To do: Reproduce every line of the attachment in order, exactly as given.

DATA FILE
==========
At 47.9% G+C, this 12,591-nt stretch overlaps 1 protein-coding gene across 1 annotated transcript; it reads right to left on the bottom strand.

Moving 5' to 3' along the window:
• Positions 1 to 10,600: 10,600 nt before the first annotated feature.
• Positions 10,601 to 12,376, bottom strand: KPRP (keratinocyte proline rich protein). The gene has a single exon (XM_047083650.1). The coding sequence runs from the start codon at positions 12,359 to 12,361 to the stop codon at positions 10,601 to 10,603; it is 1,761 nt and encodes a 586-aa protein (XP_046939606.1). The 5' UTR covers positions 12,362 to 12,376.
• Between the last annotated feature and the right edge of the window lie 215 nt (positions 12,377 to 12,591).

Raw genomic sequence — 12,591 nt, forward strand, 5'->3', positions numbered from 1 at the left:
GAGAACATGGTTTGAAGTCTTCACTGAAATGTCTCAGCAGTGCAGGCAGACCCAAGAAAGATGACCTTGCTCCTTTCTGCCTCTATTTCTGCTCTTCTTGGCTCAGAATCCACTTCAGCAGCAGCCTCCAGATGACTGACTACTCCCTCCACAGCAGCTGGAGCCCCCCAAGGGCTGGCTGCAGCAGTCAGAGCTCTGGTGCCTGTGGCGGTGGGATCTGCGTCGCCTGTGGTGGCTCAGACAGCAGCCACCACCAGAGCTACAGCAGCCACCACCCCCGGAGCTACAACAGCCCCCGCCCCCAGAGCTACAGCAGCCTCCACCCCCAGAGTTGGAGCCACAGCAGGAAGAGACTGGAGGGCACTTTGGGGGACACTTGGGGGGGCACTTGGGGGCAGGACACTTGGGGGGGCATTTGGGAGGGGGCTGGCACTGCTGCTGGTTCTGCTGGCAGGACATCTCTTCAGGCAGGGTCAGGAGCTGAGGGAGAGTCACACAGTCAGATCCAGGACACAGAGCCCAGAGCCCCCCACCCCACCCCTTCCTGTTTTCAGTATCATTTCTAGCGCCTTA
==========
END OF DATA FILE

At 47.9% G+C, this 12,591-nt stretch overlaps 1 protein-coding gene across 1 annotated transcript; it reads right to left on the bottom strand.

Moving 5' to 3' along the window:
• Positions 1 to 10,600: 10,600 nt before the first annotated feature.
• Positions 10,601 to 12,376, bottom strand: KPRP (keratinocyte proline rich protein). The gene has a single exon (XM_047083650.1). The coding sequence runs from the start codon at positions 12,359 to 12,361 to the stop codon at positions 10,601 to 10,603; it is 1,761 nt and encodes a 586-aa protein (XP_046939606.1). The 5' UTR covers positions 12,362 to 12,376.
• Between the last annotated feature and the right edge of the window lie 215 nt (positions 12,377 to 12,591).

Raw genomic sequence — 12,591 nt, forward strand, 5'->3', positions numbered from 1 at the left:
GAGAACATGGTTTGAAGTCTTCACTGAAATGTCTCAGCAGTGCAGGCAGACCCAAGAAAGATGACCTTGCTCCTTTCTGCCTCTATTTCTGCTCTTCTTGGCTCAGAATCCACTTCAGCAGCAGCCTCCAGATGACTGACTACTCCCTCCACAGCAGCTGGAGCCCCCCAAGGGCTGGCTGCAGCAGTCAGAGCTCTGGTGCCTGTGGCGGTGGGATCTGCGTCGCCTGTGGTGGCTCAGACAGCAGCCACCACCAGAGCTACAGCAGCCACCACCCCCGGAGCTACAACAGCCCCCGCCCCCAGAGCTACAGCAGCCTCCACCCCCAGAGTTGGAGCCACAGCAGGAAGAGACTGGAGGGCACTTTGGGGGACACTTGGGGGGGCACTTGGGGGCAGGACACTTGGGGGGGCATTTGGGAGGGGGCTGGCACTGCTGCTGGTTCTGCTGGCAGGACATCTCTTCAGGCAGGGTCAGGAGCTGAGGGAGAGTCACACAGTCAGATCCAGGACACAGAGCCCAGAGCCCCCCACCCCACCCCTTCCTGTTTTCAGTATCATTTCTAGCGCCTTA